Booze and bar food—what could be more profitable and enticing than pairing small bites and snacks with alcohol? Drinking destination, first and foremost, izakayas are traditionally sake-focused Japanese pubs with casual snacks: tempura, bite-sized buns and a pancake-like dish called okonomiyaki. They’re following in the footsteps of Spanish tapas, which introduced Americans to small plates, proving that food could be small in stature but big in flavor.
Without the stigma of pricey sushi restaurants, izakayas are tapping into the on-going shift from upscale to casual. Unlike sushi, which requires years of intense training, thus establishing a high entry barrier for chefs, casual Japanese pub fare can be made by a wider cross-section of cooks. While izakayas often offer similar food, the interpretation varies across cities. Expect riffs on everything from black cod to fried chicken. Borrow a page from these three chefs cooking up their own takes on izakaya culture.
CHEF: Jason Beliveau
RESTAURANT: The Izakaya Lounge at Momotaro, Chicago
PREVIOUS GIGS: All about fine dining.
Currently the chef of the izakaya part of Momotaro, this classically trained chef moved to New York City at 18 to train as a chef and learn the art of pizza. He worked at Insieme under Chef Marco Canora before staging at Dan Barber’s Blue Hill, where he eventually worked every station at the acclaimed New York restaurant. Then came his ultimate goal: Per Se. “I mailed my resume every day for three months, and perseverance paid off,” Beliveau says.
He worked there for two years, calling it the hardest thing he’s ever had to do, but he came out on the other side a better chef serious about his craft. He clocked time in San Diego, at Addison, but was itching to move back to a city with fine dining prowess. When he and his fiance decided on Chicago, he became the izakaya chef at Momotaro. “I didn’t have any Japanese experience, so I was hesitant at first,” he recalls. But the opportunity to work with Boka Restaurant Group and Executive Chef Mark Hellyar was too good to pass up.
INSPIRATION: “It’s like cooking professionally in any other classically trained method; you build this foundation and once you learn how the ‘engine’ works, you find similarities and elements that align with what you know as your base,” says Beliveau of his happenstance foray into izakaya food. By applying past experiences and techniques, he establishes newfound inspirations in a cuisine that he initially found intimidating.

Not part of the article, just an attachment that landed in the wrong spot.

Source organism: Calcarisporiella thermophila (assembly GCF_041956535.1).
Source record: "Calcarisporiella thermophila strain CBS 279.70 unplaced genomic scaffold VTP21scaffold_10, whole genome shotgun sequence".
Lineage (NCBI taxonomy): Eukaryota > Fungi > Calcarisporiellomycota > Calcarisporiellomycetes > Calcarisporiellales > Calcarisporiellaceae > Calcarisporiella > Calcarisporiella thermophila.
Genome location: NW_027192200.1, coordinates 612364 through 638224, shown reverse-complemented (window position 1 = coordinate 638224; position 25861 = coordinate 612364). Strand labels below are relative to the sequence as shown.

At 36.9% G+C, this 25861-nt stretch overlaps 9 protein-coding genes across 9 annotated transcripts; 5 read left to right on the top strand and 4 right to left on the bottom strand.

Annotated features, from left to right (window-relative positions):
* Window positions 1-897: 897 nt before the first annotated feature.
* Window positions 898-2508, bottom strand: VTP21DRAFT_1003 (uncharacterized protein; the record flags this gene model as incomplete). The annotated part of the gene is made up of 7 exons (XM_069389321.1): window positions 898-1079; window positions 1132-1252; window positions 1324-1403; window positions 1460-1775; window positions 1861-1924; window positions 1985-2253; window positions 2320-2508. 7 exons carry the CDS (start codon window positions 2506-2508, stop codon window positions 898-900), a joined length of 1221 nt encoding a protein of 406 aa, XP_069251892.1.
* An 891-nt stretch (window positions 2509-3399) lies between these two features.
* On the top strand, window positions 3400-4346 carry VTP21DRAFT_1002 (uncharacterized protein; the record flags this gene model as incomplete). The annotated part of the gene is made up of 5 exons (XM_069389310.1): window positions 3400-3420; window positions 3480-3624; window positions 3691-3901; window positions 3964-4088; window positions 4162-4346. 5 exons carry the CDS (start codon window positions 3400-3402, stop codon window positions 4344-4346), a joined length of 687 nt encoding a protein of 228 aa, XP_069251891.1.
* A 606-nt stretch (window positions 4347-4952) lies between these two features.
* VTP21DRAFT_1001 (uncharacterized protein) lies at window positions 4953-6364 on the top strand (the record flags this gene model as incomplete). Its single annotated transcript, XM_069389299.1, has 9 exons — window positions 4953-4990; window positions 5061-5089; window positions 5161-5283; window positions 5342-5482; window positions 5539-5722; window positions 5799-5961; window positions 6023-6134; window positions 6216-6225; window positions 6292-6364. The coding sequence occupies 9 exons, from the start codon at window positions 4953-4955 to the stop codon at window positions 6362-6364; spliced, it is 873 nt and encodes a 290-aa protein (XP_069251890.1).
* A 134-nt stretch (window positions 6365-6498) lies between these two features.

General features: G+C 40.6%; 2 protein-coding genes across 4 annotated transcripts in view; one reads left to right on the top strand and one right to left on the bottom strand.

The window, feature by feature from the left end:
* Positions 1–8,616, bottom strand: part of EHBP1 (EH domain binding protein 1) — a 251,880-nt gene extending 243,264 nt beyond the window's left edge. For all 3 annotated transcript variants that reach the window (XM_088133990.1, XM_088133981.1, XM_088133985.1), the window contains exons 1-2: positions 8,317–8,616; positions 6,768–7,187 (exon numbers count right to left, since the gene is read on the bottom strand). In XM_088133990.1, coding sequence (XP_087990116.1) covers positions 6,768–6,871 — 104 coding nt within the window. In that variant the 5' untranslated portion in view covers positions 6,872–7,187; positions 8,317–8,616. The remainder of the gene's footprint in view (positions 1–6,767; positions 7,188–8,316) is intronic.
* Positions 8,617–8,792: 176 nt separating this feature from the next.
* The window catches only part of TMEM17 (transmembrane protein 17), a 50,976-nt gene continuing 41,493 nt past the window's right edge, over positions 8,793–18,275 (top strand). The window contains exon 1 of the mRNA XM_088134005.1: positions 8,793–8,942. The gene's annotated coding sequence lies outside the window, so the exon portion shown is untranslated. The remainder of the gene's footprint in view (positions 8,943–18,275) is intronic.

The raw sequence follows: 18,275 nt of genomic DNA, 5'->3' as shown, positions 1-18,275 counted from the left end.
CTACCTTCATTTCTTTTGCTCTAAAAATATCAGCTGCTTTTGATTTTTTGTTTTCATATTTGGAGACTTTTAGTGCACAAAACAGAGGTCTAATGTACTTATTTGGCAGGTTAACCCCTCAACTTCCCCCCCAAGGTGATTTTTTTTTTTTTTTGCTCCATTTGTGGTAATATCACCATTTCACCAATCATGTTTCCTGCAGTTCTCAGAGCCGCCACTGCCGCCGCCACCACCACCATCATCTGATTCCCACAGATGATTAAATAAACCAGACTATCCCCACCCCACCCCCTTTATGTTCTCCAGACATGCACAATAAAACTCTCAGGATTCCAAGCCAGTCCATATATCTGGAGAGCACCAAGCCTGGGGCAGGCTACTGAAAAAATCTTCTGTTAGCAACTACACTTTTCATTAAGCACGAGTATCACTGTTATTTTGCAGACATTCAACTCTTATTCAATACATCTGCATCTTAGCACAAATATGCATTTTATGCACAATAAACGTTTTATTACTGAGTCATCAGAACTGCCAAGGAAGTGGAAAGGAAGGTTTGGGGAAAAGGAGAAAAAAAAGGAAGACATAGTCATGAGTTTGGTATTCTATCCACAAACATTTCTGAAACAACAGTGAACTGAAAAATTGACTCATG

FAVORITE DISHES: Beliveau is fond of sharable, large-format dishes like a big plate of clams and bread or Berkshire pork tonkatsu. He appreciates dishes appropriately sized for groups, something he takes into account when designing his menu and tailoring dishes for tables. “I want to know how many people are at each table so I can send out what’s appropriate,” he says, like rounding up to six chicken wings when the table is a five-top, he says. “I like food that’s not awkward.”
HOW HE OWNS IT: “I love looking at traditional Japanese izakaya dishes and finding similarities that I’ve seen in the Western world,” Beliveau says. For example, he might take an obscure Japanese fruit uncommon on American menus and replace it with locally grown in-season peaches for a riff on an izakaya staple. “I’ll take this dish, pull the inspiration out of it and run with it with what my pedigree and skill set lend me to.” Examples include deviled eggs with kani king crab, uni chorizo toast, gyoza filled with Berkshire pork and Lake Michigan smoked fish toast with rakkyo, a type of Asian onion.
BOOZE SPECIALTY: Japanese whisky, beer, sake and shochu, along with American beer and spirits and European wines.
CHEF: Tracy Chang
RESTAURANT: Pagu, Cambridge, Massachusetts
PREVIOUS GIGS: Fine dining, including Spanish cuisine.
Japanese cooking is in Chang’s blood. “I grew up in my grandmother’s Japanese restaurant, helping scoop green tea ice cream,” Chang says. “I was always surrounded by good food and opinionated aunties and uncles who made their bones in the restaurant industry.”
Chang followed suit, working at O Ya, Tim Cushman’s globally renowned temple of Japanese cuisine in Boston, and the acclaimed Martin Berasategui in San Sebastian, Spain. She also studied patisserie at Le Cordon Bleu Paris because she wanted to maximize her culinary education. “Having the discipline, foundation and mentorship of patisserie and fine dining, in addition to the upbringing with my entrepreneurial grandma, has helped prepare me to open my own restaurant,” she says.